Dealing with North Korea

March 14th 2017

Rocket launches galore in North Korea. Colours and flames in the sky. It’s all a bit like a peacock spreading his tail.

Murders abound. Is this a butcher’s shop- an uncle, a half-brother and a couple of high-placed generals and no doubt others?

Kim Jong-Un, the president, is no Hamlet and murder seems not to give him doubts. The day after he is photographed at some event, smiling the smile of a psychopath who ditched his conscience somewhere at the top of the Alps when he was out for a hike organised by the school in Switzerland he was sent to.

When he was leaving office President Barack Obama warned Donald Trump that the nuclear-armed, rocket-raqueteer, Kim, would be his most immediate foreign policy challenge. But, apart from saying he is prepared to meet Kim, Trump hasn’t offered a plan.

The Financial Times in a recent editorial said Kim has bad cards but plays them well. One could add that the US has good cards too but plays them badly – and that goes for three presidents – Bill Clinton, George W. Bush and Barack Obama.

At one time Washington did play a good hand but that was way back in Clinton’s last months. Indeed at the time it seemed it might well be Clinton’s only foreign policy success. He sent his secretary of state, Madeleine Albright, to Pyongyang where she was feted by the regime of Kim’s father.

It looked like a deal, whereby North Korea gave up its nuclear weapons, was almost in the bag. But then the Republicans in Congress effectively blocked it. One cannot trust the Pyongyang regime, but from its point of view Washington can’t be trusted. A promise was not a promise. A deal was not a deal.

Now the only hope is get China to push harder. Beijing is not enamoured of Kim. China does not murder political opponents. China was furious at Kim’s murder of his half-brother – he had been allowed to live in China.

China has long voted on the UN Security Council to condemn North Korea and recently China cut off coal imports from North Korea. Before that China introduced other sanctions but so far not ones that truly cripple the regime.

The “One Belt, One Road” scheme which China is now developing to link China with southwestern Asia all the way to the Black Sea is going to hurt the North.

It will be surrounded by prosperous states. It will feel even more isolated. Today the North says it does not want serious amounts of Chinese investment or infrastructure built. It fears Chinese influence.

When one considers the earlier more benign North Korea-China relationship this must be painful for the North’s industrial leaders – bilateral trade was supposed to increase fast, a new bridge was begun between Dandong in China and Sinuiju in North Korea. The bridge is completed but sits unused.

China is now thinking about new sanctions. The Chinese leadership was furious that the North’s recent launches of new rockets was timed to coincide with the annual meeting of China’s parliament. This was Kim’s way of sending a message to Beijing that he is unhappy with its anti- North Korea policies.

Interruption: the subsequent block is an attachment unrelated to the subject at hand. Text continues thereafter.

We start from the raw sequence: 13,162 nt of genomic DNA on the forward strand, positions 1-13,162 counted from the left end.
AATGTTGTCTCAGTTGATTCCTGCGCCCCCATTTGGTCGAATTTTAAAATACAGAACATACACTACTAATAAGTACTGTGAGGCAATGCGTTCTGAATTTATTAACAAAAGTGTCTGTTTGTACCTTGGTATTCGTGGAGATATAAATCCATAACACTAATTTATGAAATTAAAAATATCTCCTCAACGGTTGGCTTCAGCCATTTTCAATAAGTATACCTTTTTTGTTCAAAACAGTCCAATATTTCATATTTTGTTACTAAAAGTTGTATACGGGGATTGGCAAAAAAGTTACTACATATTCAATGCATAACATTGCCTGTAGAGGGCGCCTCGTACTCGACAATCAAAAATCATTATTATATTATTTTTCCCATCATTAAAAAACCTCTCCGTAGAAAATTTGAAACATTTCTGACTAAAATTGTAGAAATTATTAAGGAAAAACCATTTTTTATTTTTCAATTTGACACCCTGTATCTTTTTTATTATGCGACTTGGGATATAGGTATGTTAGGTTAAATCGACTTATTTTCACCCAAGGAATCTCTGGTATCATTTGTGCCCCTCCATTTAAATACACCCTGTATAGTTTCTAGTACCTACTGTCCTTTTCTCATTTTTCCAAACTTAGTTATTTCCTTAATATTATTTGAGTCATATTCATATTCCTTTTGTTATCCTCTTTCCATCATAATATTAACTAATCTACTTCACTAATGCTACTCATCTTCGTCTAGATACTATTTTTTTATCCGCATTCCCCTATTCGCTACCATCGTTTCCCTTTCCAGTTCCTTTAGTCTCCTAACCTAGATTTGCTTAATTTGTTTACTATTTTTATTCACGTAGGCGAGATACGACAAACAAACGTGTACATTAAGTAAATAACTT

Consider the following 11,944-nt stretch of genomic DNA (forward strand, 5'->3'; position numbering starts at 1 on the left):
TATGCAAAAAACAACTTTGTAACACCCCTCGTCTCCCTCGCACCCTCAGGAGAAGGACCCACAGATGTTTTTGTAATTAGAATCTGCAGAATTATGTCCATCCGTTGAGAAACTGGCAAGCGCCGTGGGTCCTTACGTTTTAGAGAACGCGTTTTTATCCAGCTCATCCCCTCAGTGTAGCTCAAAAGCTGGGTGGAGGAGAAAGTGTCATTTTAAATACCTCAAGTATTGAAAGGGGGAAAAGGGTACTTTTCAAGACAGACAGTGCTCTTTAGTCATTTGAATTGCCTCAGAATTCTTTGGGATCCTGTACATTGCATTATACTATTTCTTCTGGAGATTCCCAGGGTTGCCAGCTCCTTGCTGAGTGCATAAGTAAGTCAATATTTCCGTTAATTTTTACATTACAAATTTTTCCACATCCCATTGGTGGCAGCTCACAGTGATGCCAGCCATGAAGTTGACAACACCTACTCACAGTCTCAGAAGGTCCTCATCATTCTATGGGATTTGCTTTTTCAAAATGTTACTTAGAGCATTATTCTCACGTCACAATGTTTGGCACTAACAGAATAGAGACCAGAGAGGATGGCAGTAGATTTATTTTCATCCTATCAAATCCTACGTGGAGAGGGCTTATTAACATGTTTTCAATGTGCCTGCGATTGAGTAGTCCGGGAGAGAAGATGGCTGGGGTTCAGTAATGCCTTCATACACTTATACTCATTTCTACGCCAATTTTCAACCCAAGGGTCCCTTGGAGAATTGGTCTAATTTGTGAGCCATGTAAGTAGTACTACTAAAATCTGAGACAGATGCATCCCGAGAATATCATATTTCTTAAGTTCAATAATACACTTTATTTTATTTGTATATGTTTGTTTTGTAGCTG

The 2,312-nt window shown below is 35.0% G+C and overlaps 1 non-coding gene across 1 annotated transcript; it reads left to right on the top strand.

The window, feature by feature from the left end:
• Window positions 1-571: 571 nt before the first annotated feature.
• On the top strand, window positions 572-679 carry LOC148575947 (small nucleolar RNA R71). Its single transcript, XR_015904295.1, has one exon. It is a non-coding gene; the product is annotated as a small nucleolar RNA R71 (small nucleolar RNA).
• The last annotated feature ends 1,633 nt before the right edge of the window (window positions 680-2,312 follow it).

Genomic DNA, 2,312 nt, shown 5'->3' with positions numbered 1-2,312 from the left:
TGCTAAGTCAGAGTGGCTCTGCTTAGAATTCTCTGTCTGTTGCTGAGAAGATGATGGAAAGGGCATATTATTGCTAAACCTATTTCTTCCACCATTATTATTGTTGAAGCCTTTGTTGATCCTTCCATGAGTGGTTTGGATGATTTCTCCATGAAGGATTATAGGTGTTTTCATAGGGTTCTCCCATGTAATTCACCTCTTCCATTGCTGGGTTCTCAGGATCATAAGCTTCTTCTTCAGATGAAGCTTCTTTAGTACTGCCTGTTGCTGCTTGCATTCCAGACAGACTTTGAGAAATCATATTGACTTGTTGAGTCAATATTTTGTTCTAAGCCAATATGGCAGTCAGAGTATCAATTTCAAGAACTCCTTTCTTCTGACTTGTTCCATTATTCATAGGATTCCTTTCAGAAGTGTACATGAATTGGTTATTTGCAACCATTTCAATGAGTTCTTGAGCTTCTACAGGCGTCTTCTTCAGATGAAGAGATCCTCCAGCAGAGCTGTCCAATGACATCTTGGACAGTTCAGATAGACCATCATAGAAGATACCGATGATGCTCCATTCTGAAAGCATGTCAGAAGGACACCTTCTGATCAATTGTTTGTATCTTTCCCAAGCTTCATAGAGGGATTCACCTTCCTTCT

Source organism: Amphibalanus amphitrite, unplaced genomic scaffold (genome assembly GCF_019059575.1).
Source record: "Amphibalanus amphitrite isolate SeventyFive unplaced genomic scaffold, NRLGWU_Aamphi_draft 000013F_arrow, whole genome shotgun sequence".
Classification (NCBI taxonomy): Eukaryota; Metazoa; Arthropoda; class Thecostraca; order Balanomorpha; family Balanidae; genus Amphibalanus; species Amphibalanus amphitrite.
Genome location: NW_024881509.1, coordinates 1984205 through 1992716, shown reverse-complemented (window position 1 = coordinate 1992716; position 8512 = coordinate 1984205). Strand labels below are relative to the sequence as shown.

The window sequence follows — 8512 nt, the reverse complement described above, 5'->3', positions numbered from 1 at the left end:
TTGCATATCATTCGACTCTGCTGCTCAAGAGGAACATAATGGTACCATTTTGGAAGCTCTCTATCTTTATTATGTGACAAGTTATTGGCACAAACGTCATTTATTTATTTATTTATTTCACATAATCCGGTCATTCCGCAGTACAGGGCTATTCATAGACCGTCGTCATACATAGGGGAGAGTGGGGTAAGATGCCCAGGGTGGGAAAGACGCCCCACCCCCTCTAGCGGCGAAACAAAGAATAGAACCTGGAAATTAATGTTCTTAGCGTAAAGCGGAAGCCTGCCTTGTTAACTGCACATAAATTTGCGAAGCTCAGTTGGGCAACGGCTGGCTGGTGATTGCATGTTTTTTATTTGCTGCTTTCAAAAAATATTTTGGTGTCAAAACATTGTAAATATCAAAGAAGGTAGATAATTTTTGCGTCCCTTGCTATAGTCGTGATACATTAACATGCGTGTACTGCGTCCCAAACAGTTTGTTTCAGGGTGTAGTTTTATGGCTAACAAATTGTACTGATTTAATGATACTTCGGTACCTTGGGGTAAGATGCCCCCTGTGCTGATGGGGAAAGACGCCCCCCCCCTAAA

The situation is fluid.

South Korea has a good relationship with Beijing. The impeachment last week of its president and the likelihood of there coming to power a more liberal president that will be prepared to talk to Pyongyang will be a good thing.

It might even persuade Washington to be more flexible. A good sign is that Trump has said he is prepared to meet Kim. Beijing can complement this with tougher sanctions. It’s better that Beijing plays the hard cop.

Recently China’s foreign minister, Wang Yi said, “Our priority is to flash the red light and apply brakes on both runaway trains.” He censured Seoul and Washington for “conducting military exercises of enormous scale and ramping up military pressure on the North. The question is are the two sides really ready for a head-on collision?”

Wang made a useful suggestion: “To defuse the looming crisis on the Korean peninsula China proposes as a first step that North Korea suspends its nuclear and missile activities in exchange for a halt in US-South Korean exercises. This suspension-for-suspension can help us break out of the security dilemma and bring the parties back to the negotiating table. Then we can follow the dual-track approach of denuclearising the peninsula on the one hand and establishing a peace mechanism on the other”.

He concluded: “Nuclear weapons do not bring security and the use of force is no solution. Talks deserve another chance. Peace is still within our grasp.”

I would add to these good ideas one thing: China has to keep squeezing.

© Jonathan Power 2017

Transnational Foundation

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